Tuesday, August 21, 2012

The Quest for Story: #2 -- Forging the Chains

(Photo by  Chris J. Fries - 2012: Tangle of Chains)

(This is post #2 in a quest to define what creates "a good story."  The kickoff of this quest is HERE.)

Last time I posted about how important character is to a good story.  In my opinion, character is the most critical element -- for me, any good story must be anchored by a great character (you can read the full discussion about character HERE).

So if I have a great character, is that enough to make a good story?

Suppose I have a complex, fascinating, and dynamic character that any reader can bond with.  What if I then make a story about a nice quiet day in that character's life.  Maybe on that day, he's off work and decides to sleep in late.  Then he gets up, makes some toast, maybe reads the paper, perhaps watches the game on TV, and probably snoozes in his comfy chair during the middle of the game.  Later, he showers, warms up some leftovers for dinner, and then spends the rest of the evening reading a book before eventually nodding off.

End of story.

Think this rough outline will ever become a good story, regardless of how great the potential in the character?  Can we end our story quest with just character?

Absolutely not.

There has to be more to the story than just a compelling character.  There has to be events of significance which happen to that character -- events which have emotional impact, events which elicit reaction and involvement from the character, events which pull the character forward into a sequential chain of interlocked cause and effect that, in the process, sweeps up the reader and fully immerses them in the drama.

These interlocked chains of events are element #2 in what makes a good story:

Plot

To many people, plot IS the story.  Aristotle considered plot to be the centerpiece of drama -- it was the first element in his six components of tragedy (but he did put character at number two, so he also realized that no plot happens in a vacuum).  

Boiled down to its essence, the old 'genre' versus 'literary' debate really is about which is more important to a story: character or plot?  Literary styles tend to emphasize character;  genre fiction tends to emphasize plot.

Although I lean towards genre fiction, I also put character first, and that is where most of my stories start.  So to me, the literary vs genre argument is a bit like debating which one of your lungs is more important. Or which side of the coin holds the most value.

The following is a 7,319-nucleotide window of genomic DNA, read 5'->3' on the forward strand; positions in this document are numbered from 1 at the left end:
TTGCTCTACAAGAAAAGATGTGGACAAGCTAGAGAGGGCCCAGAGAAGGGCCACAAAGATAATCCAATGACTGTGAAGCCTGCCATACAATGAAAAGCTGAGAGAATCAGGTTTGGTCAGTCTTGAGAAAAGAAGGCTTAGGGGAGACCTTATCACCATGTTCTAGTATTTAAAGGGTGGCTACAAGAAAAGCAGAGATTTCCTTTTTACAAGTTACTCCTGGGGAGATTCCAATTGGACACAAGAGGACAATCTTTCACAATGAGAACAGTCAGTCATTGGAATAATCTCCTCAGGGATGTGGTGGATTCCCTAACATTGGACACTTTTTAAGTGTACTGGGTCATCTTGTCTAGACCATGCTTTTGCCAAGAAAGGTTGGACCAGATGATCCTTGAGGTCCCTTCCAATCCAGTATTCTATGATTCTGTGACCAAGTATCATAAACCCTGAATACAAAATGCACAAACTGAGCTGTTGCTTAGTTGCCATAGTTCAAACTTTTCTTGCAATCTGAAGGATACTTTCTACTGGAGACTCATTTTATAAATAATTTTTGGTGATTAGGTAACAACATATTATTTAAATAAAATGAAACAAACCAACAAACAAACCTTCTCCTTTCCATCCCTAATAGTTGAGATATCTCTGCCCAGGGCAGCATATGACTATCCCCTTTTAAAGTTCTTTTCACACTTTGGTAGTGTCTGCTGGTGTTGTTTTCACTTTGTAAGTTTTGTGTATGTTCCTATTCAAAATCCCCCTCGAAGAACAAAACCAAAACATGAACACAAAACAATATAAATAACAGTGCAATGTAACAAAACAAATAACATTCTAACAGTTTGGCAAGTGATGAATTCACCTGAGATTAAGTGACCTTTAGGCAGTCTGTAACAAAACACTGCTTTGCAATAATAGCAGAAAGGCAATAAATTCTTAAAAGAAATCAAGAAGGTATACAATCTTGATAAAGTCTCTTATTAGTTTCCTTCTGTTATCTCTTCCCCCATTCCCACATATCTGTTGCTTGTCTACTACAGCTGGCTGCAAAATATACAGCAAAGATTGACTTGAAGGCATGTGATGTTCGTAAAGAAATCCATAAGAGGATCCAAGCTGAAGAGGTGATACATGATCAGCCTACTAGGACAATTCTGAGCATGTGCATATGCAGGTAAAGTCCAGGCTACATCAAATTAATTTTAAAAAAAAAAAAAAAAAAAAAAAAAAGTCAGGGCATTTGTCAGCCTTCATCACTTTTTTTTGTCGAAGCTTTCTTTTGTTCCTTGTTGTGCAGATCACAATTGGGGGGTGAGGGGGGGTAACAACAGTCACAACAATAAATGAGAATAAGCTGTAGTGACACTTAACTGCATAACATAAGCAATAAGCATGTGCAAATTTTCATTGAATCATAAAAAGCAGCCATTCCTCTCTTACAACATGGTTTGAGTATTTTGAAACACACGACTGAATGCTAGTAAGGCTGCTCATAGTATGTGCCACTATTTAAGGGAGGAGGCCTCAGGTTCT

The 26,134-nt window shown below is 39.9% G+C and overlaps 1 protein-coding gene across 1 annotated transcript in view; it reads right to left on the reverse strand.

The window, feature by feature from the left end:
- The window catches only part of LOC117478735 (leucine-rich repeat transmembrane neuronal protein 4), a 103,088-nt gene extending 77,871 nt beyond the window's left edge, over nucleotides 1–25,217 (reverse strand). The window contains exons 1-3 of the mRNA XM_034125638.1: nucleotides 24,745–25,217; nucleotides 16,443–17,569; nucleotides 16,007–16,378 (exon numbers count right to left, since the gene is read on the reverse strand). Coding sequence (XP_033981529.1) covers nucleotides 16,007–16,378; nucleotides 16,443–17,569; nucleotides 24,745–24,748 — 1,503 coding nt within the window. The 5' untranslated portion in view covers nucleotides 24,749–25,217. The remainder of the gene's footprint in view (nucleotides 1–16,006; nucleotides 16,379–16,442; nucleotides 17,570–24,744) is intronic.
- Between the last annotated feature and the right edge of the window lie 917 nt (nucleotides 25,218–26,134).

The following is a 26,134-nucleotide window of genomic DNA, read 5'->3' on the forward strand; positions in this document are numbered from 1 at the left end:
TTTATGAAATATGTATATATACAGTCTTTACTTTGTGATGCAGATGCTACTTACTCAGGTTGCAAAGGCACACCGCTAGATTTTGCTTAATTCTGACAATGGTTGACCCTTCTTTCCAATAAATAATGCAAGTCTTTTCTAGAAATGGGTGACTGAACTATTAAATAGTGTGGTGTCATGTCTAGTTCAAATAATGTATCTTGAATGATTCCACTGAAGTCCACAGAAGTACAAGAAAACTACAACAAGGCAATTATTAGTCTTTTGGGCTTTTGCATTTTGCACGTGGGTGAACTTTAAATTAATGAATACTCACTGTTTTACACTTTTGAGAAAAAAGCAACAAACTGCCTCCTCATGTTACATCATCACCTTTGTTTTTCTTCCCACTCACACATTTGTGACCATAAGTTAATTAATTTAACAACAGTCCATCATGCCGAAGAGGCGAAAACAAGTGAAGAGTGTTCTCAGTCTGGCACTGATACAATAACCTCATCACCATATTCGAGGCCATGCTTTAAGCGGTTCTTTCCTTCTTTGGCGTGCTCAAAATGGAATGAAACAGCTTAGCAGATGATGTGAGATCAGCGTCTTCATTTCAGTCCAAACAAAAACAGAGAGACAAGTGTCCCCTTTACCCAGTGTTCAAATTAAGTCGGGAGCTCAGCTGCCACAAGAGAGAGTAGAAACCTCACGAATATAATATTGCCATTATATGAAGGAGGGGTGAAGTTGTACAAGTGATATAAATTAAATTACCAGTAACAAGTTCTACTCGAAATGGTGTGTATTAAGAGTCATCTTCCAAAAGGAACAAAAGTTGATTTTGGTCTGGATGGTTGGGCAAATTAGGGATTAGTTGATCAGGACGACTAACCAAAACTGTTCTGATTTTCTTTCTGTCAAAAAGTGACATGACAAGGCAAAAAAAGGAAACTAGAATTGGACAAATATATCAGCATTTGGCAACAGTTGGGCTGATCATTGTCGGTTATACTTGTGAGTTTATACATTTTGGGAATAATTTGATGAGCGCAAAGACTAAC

A deep character that does nothing more than ruminate on their navel is dull and uninteresting; a whirlwind plot with a cardboard cutout for character is insipid and empty.

A good story needs both.

So it that it, then? Is our quest complete?

No -- not at all. We've established the foundation -- the two mighty pillars of character and plot -- but there is much that still needs to be done to flesh out the elements of a 'good story.'

I've done a little charting ahead of our course, and I'm expecting to hit (at least) another eight stops on this quest.  For one thing, just throwing out 'plot' is a bit too broad -- we need to do a little dissecting of this topic.

I apologize for the delay in getting this (Monday) post up, and I will do my best to have stop #3 up this Thursday.

Thank you very much for joining me on this quest -- Your thoughts and comments are always welcome!

13 comments:

.jessica. said...

"...like debating which one of your lungs is more important." - YES! If a character isn't moving, then why, exactly, am I paying attention? Call me when something happens. :)

Suze said...

'Suppose I have a complex, fascinating, and dynamic character that any reader can bond with. What if I then make a story about a nice quiet day in that character's life. Maybe on that day, he's off work and decides to sleep in late. Then he gets up, makes some toast, maybe reads the paper, perhaps watches the game on TV, and probably snoozes in his comfy chair during the middle of the game. Later, he showers, warms up some leftovers for dinner, and then spends the rest of the evening reading a book before eventually nodding off.

End of story.

Think this rough outline will ever become a good story, regardless of how great the potential in the character? Can we end our story quest with just character?'

Okay, this cracks me up in a painful way because it is, maybe not exactly but darn near!, the kind of stuff I've been guilty of writing. Historically, I haven't wanted to hurt my characters or have any mean people in the text so my 'plot' suffers and suffers and suffers. When I saw the pic and title of your post, I was, like, okay, here goes!